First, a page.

Gene therapy in mouse models of spinal muscular atrophy :
using SMN gene replacement to address biological questions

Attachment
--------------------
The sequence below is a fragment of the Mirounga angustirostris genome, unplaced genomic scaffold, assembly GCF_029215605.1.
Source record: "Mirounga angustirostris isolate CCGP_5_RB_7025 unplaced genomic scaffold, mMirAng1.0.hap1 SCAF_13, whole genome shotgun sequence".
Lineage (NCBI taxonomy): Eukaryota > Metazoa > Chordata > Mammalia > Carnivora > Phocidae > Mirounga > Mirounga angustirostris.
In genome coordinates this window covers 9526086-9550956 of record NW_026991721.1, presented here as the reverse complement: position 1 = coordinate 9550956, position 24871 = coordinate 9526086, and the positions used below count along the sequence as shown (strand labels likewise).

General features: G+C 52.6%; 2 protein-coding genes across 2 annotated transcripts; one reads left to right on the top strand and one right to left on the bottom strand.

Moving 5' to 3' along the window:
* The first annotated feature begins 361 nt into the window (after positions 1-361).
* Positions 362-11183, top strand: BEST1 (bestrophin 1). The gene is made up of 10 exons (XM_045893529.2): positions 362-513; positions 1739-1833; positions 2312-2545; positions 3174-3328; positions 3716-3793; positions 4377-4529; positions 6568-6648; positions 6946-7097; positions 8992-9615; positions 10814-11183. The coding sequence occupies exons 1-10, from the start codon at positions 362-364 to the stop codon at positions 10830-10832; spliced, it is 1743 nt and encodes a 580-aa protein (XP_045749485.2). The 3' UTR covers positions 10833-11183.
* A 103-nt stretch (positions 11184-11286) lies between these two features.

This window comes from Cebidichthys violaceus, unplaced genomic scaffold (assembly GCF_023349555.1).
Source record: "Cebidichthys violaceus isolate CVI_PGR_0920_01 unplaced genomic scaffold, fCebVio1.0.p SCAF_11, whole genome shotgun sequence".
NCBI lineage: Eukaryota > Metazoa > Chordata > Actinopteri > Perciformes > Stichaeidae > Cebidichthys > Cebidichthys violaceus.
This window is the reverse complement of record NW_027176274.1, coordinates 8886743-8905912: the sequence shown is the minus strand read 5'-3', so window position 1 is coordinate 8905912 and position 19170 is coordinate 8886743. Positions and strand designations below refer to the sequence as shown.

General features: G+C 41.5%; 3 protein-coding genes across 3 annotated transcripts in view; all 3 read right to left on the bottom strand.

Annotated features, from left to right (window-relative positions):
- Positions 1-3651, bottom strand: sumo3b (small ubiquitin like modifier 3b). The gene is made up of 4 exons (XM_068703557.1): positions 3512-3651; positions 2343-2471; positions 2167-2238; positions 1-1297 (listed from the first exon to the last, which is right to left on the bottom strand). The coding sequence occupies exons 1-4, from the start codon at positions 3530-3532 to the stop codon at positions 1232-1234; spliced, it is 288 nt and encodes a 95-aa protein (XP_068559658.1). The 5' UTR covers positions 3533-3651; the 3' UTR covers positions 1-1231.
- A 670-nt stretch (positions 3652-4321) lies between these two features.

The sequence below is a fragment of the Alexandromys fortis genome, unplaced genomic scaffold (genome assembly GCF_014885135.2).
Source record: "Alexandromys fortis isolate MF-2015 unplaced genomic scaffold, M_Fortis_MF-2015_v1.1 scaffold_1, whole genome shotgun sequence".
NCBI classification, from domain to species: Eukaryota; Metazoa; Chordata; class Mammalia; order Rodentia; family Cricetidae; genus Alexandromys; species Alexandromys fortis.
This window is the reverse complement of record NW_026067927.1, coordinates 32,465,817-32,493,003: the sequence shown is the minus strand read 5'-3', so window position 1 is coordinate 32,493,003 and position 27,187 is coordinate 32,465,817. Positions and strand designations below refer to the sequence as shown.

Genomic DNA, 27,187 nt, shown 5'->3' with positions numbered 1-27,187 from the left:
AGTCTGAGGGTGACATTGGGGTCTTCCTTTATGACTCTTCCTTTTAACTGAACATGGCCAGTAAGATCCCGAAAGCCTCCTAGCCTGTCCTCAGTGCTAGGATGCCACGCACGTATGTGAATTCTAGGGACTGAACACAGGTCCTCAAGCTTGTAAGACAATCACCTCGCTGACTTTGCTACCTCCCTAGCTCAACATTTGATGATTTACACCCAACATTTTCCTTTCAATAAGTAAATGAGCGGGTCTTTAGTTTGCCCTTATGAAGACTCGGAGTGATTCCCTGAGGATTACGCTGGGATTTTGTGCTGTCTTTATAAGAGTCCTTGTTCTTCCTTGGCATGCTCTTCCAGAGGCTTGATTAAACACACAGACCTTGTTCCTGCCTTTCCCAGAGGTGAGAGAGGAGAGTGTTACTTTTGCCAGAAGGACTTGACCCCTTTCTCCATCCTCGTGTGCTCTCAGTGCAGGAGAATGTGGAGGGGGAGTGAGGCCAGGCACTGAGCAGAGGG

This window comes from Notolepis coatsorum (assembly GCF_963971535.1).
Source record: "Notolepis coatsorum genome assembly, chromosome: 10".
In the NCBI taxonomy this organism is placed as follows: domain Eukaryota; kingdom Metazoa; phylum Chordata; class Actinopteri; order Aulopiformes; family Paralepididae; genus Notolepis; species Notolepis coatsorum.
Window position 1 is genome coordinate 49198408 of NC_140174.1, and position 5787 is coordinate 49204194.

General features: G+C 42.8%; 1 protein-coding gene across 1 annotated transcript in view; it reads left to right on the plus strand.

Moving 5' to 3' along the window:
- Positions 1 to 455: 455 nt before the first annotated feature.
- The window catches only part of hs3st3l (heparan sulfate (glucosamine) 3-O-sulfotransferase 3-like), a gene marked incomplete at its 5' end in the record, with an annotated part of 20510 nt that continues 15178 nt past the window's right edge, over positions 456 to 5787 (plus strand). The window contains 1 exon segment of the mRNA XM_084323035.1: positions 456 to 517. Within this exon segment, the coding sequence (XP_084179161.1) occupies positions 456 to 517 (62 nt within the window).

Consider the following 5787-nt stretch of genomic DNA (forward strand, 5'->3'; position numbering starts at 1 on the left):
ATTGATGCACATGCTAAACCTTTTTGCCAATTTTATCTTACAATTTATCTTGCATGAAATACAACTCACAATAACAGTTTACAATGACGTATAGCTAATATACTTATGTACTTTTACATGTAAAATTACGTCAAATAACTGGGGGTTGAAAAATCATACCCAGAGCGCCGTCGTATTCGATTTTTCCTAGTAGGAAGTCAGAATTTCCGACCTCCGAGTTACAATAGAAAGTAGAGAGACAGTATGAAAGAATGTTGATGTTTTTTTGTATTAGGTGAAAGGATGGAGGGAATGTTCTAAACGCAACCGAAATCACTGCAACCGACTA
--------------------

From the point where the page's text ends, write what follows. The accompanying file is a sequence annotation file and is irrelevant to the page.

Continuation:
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Spinal Muscular Atrophy (SMA), an autosomal recessive neuromuscular disorder, is the leading genetic cause of infant mortality. SMA is caused by the functional, homozygous loss of the Survival Motor Neuron-1 (SMN1) gene which encodes for the ubiquitously expressed Survival Motor Neuron (SMN) protein. Here we utilize SMA mouse models to demonstrate that self-complementary Adeno-associated virus encoding SMN1 (scAAV-SMN) is a promising therapeutic for the treatment of SMA. We show that pre-symptomatic, ubiquitous restoration of SMN via scAAV is able to dramatically improve the SMA phenotype extending lifespan from ̃14 to 200+ days. We show that direct delivery of scAAV-SMN into the central nervous system is able to more robustly rescue the phenotype of a mouse model of SMA compared to systemic, intravascular delivery. After determining the most efficacious route of injection, we seek to determine the therapeutic window and investigate the effectiveness of viral delivery after the onset of disease symptoms. We report that early, pre-symptomatic scAAV-SMN delivery produces a better phenotypic rescue than treatment after the onset of symptoms, emphasizing the need for early therapeutic intervention. We assess the need for SMN in a specific cell population, upper cortical motor neurons, reporting that restoration of SMN to solely to these cells is not sufficient to modify the SMA phenotype. Lastly, we use the scAAV vector to delivery mutant forms of SMN and other genes which may be able to modify the SMA phenotype. In this experiment, we identify several modifying genes which are able to improve the phenotype of an intermediate mouse model. Collectively, these studies help to provide insight into the use of scAAV-SMN as a therapeutic and help to address clinically relevant questions about the temporal and spatial requirements of SMN protein during disease progression.